15 people arrested in organised begging crackdown in Irish city

15 people arrested in organised begging crackdown in Irish city

GARDAI have arrested 15 people in Cork city centre over the past few days.

The arrests are part of an ongoing garda operation targeting suspected organised begging activity.

All 15 people were arrested in the city centre around St Patrick’s Street and on its various side streets. A handful of the group are Irish nationals while most of those detained were of Eastern European origin.

The news emerged yesterday as business leaders in the city raised concerns about a rise in organised begging operations that they had monitored in the city’s shopping district.

Garda Superintendent John Quilter stated the people had been arrested on charges of obstruction.

In one case, a woman who was arrested in Cork had been arrested in Dublin just days earlier for similar reasons.

She had been released pending a court appearance and took the opportunity to travel to Cork to continue begging.

Cork Business Association president Pat O’ Connell expressed his concerns to the Irish Examiner that the organised begging was damaging the city’s image, and furthermore, that the practice could obstruct charity collections in the run-up to Christmas.

He said it creates a difficult situation for people who genuinely want to contribute to someone who needs it on the streets: “I would warn people to think twice before giving money to these people who are involved in what appears to be organised begging.”

“It is really unfair at a time when people are generous and thinking of others, that they would give to these guys and they may not be doing good at all. God only knows where the money is going. Is there a Mr Big somewhere who’s getting the cash? And that’s the problem – nobody knows where it’s going.”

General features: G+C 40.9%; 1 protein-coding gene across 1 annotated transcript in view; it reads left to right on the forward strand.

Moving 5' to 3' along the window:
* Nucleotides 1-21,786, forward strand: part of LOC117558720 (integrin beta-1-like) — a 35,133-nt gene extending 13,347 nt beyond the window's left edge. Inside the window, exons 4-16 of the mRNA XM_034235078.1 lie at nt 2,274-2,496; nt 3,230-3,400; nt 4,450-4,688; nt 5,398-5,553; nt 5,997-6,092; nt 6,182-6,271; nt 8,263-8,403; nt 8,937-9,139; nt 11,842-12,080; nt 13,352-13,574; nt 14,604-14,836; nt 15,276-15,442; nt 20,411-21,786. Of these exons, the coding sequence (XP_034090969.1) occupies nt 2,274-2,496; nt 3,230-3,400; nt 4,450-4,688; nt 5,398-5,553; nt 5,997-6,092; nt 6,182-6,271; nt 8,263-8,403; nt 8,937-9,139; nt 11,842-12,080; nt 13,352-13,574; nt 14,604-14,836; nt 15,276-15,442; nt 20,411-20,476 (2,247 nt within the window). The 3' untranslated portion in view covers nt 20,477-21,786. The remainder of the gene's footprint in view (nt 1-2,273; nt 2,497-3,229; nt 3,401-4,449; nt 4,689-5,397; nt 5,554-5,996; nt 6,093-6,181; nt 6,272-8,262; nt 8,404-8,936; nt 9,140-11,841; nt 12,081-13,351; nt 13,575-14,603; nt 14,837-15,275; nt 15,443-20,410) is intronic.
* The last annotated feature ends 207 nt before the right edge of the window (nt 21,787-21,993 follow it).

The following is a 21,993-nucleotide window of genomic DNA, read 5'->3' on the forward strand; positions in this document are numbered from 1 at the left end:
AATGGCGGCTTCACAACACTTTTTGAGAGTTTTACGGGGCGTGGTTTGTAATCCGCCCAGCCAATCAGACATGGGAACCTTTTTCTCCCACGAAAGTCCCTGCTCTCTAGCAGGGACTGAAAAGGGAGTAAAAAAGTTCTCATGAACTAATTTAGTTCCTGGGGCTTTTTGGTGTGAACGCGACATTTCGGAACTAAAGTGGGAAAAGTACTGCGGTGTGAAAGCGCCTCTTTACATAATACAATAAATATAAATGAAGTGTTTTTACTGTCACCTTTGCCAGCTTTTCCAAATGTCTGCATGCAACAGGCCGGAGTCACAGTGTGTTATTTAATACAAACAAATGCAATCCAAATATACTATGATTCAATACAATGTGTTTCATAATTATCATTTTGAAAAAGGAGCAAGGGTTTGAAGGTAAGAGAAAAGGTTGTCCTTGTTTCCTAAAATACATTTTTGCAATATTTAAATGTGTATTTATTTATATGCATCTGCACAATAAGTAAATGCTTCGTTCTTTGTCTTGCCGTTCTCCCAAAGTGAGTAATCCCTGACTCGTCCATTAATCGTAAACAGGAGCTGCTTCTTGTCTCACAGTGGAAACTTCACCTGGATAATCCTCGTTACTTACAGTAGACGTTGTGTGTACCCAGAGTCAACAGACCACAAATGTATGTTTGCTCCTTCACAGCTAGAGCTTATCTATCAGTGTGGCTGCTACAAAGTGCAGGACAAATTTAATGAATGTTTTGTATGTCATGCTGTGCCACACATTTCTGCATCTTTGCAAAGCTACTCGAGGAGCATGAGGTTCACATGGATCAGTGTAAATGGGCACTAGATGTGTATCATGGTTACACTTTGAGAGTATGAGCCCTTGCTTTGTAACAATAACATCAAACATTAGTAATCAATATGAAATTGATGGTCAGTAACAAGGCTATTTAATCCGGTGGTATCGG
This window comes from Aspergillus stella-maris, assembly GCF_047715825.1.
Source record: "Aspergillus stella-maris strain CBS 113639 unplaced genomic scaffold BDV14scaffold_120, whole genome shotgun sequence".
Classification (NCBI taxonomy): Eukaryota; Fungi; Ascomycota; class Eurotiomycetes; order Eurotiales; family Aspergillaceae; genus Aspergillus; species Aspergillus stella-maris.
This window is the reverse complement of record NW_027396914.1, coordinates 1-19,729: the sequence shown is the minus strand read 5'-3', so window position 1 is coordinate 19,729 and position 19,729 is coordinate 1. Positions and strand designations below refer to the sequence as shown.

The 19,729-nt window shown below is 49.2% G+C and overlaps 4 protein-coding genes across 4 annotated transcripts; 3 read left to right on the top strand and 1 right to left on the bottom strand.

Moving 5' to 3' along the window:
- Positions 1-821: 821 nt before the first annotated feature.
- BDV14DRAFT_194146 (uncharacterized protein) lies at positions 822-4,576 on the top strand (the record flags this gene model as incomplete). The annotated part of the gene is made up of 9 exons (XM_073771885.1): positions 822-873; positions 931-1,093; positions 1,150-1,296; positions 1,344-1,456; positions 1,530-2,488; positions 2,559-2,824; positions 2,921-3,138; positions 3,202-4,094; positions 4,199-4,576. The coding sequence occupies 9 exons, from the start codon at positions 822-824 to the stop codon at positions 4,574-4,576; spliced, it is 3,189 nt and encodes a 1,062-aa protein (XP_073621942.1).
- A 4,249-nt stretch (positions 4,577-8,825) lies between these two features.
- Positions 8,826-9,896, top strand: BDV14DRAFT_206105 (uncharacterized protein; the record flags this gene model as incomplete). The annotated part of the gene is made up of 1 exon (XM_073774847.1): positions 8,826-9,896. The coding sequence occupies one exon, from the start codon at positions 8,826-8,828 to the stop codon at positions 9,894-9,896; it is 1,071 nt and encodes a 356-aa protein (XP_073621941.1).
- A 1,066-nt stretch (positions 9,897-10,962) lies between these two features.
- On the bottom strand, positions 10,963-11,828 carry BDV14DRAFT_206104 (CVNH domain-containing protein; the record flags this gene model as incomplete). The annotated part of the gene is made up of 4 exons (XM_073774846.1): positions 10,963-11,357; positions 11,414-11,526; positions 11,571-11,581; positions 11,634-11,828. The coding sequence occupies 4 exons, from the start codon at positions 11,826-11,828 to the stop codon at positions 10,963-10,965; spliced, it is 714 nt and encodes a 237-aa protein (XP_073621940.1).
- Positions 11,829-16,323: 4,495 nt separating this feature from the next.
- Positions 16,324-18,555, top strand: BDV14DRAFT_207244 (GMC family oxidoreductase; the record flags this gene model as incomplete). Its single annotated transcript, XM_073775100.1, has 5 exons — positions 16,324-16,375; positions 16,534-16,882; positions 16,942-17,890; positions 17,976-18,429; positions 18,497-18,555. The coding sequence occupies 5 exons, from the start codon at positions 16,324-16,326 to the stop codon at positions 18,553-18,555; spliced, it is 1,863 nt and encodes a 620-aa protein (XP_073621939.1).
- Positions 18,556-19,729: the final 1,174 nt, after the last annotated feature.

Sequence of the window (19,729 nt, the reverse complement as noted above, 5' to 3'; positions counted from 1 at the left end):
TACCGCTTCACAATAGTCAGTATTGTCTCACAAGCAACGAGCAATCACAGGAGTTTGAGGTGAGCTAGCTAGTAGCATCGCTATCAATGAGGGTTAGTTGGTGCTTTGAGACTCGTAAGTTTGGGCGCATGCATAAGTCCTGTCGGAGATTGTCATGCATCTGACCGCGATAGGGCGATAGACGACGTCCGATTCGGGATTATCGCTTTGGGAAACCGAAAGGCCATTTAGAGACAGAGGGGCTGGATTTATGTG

Mr O’ Connell said he spotted up to 15 individuals sleeping in doorways of prominent shops on St Patrick’s Street on Monday being roused at dawn by a man who then gathered them and dispersed them through the city to beg.

Traders in Cork’s famous English Market have also reported younger people, with links to those begging on the streets, arriving into the market, and other local shops later in the day, seeking to convert coins into larger denominations.

Supt Quilter said gardai are aware of traders’ concerns and are devoting resources, when possible, as well as using the city’s network of CCTV cameras to identify and target potential suspects.

“It is a problem and we are taking a proactive approach to tackle it,” he said. “There are genuine cases, and we try to take a balanced approach. We have moved people on, but when we are satisfied that there’s an organised element to it, we will act.”